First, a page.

In December of 2010, Mohamed Bouazizi brought the world’s attention to Sidi Bouzid — a governorate located in southern Tunisia — when he set himself aflame, protesting the marginalization of his region by the current government, as well as the unsupportable living conditions there. Ten months and one revolution later, the city itself is on fire.
According to on-the-ground interviews conducted by Tunisia Live, the individuals who stormed Sidi Bouzid’s streets starting late Thursday evening were driven by two main developments: Ennahda’s announcement of Hamadi Jebali as the party’s candidate for Prime Minister and ISIE’s decision to cancel the lists of the Al Aridha party in Sidi Bouzid and several other districts.
In terms of the former, many Sidi Bouzid residents have announced that they oppose Jebali’s candidacy and will reject him as Prime Minister because the current secretary general of Ennahda — like all of Tunisia’s former presidents and most of the country’s political elite — hails from the sahil, the more upscale coastal region of the country. Residents of Sidi Bouzid, as well as those living in the neighboring southern areas, feel that such politicians with coastal origins have historically been either unaware of or unconcerned with their needs.
According to Rawia, an Al Aridha supporter from Tunis, “The South has this complex…All of Tunisia’s presidents were from the coast, so [southerners] want someone from the South to rule.” Individuals protesting in Sidi Bouzid today anticipate that Jebali’s appointment as Tunisia’s next prime minister would maintain the current gap between politicians and local citizens and continue a long tradition of disconnect between Tunisian politics’ isolated halls and reality on the ground.
Moreover, ISIE’s decision to reject several lists of Hechimi Hamidi’s Al Aridha party is also behind the recent disturbances in Sidi Bouzid, as Al Aridha’s list in Sidi Bouzid was one of the those dropped yesterday by the High Authority. Hamidi earned wide support in Sidi Bouzid, due to his local origins and his party’s simple program, which made bold promises to improve the lives of the marginalized residents of the region. Even more, the fact that Sidi Bouzid is Hamidi’s own hometown made the issue much more personal for Sidi Bouzid residents, many of whom saw the rejection of Hamidi and the Al Aridha lists as a wider rejection of the town itself.
Adding to this sense of rebuff is the fact that when ISIE announced its decision to drop several of Hamdi’s lists during a press conference held yesterday, the auditorium full of journalists erupted into cheers and an enthusiastic round of the Tunisian national anthem. The press conference was broadcast publicly on state television, so the jubilant reaction of the crowd did not escape Sidi Bouzid residents.
Furthermore, not long after the airing of the press conference, Hamadi Jebali gave a statement over Tunisia’s Hanibal television station denigrating Al Aridha supporters and questioning the mental state of individuals who voted for Al Aridha. Consequently, many of those protesting today asserted that their action was in response to “a campaign against the region,” led by the media.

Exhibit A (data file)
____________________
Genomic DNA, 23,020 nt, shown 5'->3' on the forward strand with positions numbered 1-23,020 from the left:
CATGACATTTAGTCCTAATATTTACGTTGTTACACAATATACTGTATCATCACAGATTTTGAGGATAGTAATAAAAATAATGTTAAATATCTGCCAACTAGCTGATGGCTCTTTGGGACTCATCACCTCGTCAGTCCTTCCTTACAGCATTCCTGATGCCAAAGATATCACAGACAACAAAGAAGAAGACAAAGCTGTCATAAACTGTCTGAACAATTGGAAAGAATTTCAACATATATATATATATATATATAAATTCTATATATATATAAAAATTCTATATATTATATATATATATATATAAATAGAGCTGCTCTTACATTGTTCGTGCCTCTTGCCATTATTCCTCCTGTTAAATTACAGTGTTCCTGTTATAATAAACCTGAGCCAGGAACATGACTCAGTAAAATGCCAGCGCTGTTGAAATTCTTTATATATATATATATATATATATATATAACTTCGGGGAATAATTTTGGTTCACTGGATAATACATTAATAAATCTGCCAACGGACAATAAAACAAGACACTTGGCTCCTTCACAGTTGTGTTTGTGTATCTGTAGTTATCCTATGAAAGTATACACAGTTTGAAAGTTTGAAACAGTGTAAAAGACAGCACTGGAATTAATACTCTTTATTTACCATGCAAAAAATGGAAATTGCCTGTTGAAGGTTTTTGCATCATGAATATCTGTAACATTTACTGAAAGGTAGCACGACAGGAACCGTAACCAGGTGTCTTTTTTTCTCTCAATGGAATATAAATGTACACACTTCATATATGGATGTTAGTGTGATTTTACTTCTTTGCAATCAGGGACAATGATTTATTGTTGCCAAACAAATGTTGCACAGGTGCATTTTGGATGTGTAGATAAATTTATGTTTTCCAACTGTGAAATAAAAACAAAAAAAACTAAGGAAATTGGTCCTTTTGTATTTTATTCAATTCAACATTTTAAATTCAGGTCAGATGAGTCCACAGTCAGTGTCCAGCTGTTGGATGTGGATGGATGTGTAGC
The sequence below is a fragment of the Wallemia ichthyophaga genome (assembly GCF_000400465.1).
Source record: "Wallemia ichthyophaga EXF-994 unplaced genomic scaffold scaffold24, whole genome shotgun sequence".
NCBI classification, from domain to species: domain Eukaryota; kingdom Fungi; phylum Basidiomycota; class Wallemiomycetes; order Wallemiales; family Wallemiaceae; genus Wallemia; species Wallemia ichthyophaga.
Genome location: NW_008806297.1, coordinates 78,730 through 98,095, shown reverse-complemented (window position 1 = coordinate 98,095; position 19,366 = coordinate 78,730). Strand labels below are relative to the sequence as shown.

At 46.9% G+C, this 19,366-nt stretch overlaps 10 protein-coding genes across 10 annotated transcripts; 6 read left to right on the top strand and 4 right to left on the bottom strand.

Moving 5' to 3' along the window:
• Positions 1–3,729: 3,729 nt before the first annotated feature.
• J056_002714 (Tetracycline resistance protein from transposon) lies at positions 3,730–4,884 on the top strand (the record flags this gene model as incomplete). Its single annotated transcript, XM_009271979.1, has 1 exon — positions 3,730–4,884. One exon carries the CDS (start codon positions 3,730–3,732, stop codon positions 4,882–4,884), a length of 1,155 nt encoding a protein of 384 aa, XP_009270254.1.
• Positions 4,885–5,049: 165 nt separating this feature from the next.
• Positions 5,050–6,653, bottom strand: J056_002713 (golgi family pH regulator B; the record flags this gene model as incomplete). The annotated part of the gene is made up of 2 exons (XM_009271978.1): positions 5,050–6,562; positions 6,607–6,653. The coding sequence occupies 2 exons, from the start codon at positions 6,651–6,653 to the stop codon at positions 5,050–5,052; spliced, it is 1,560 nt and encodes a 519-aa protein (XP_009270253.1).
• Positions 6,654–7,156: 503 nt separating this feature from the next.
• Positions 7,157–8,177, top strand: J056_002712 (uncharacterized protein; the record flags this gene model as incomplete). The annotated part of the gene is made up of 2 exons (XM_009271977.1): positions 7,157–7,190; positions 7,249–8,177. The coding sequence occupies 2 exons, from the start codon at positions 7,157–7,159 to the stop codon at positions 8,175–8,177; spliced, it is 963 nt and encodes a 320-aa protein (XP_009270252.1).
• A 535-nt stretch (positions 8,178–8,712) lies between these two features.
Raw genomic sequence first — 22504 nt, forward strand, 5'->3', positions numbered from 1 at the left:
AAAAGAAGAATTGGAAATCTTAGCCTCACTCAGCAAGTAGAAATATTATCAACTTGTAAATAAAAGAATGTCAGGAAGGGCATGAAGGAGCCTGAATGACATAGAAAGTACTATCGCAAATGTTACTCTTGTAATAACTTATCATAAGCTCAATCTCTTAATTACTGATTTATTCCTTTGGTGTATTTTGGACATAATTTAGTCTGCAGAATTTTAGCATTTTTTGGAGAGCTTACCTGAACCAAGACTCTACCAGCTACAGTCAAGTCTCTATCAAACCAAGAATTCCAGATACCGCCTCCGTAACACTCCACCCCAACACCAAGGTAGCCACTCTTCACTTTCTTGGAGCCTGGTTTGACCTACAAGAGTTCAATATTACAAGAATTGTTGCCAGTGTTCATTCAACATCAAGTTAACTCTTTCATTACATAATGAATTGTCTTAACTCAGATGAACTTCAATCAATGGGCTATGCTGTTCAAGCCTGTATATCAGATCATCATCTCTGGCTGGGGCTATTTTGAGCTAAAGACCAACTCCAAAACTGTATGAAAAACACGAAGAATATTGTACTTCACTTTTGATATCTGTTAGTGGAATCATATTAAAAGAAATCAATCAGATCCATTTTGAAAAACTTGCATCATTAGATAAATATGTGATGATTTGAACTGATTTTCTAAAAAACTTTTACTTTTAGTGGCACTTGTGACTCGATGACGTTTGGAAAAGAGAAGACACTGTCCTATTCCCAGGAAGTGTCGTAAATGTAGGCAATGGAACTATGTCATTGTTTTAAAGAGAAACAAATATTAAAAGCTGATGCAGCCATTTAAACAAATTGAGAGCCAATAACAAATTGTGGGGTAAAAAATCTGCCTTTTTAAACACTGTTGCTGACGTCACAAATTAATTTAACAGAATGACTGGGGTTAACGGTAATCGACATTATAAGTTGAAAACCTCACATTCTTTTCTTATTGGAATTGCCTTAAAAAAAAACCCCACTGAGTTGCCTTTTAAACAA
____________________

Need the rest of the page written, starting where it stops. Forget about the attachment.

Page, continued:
Thus, it is not difficult to fathom why Sidi Bouzid residents feel that their intelligence is being ridiculed by the media and politicians alike. In fact, in a video of the protests currently circulating on Facebook, the chant, “You can’t insult the people of Sidi Bouzid,” echoes strikingly throughout the crowd.
Confirming this sentiment, in a phone interview with Tunisia Live, Hosni, Al Aridha’s campaign manager in Sidi Bouzid asserted, “[The decision to invalidate Al Aridha's lists] was an insult to the candidates and to the people of Sidi Bouzid who voted for Al Aridha. [Hamadi Jebali and other critics of Al Aridha] were leading an easy life in exile, yet they think that they have the right to insult and transgress the rights of the people of Sidi Bouzid who have have struggled for years.”
Combine this feeling of disparagement and derision with many Sidi Bouzid area residents’ belief that they have lost their one chance for representation in Tunisia’s new government by a politician who comes from similar origins and who promises (whether realistically or not) to drastically improve their living conditions, and today’s protests are readily explainable.
The flames engulfing Sidi Bouzid’s City Hall, National Guard, and court buildings today echo those that surrounded Bouazizi’s body on December 17th, 2010 in approximately exactly the same location. Both fires were ignited by feelings of indignity and estrangement. A fitting question, then, is what has changed? Jebali’s mocking statements and ISIE’s targeted and rapid investigation into Al Aridha’s electoral activites (several other parties have been accused of elections violations, yet none have received the swift dismissal of their lists that Al Aridha faced) suggest that the answer is, “not much.”
Therefore, although today’s protests have ended, a repeat is inevitable in the near future if Tunisia’s new politicians and media figures do not learn from recent Tunisian history and take appropriate action to address these enduring feelings of marginalization and derision.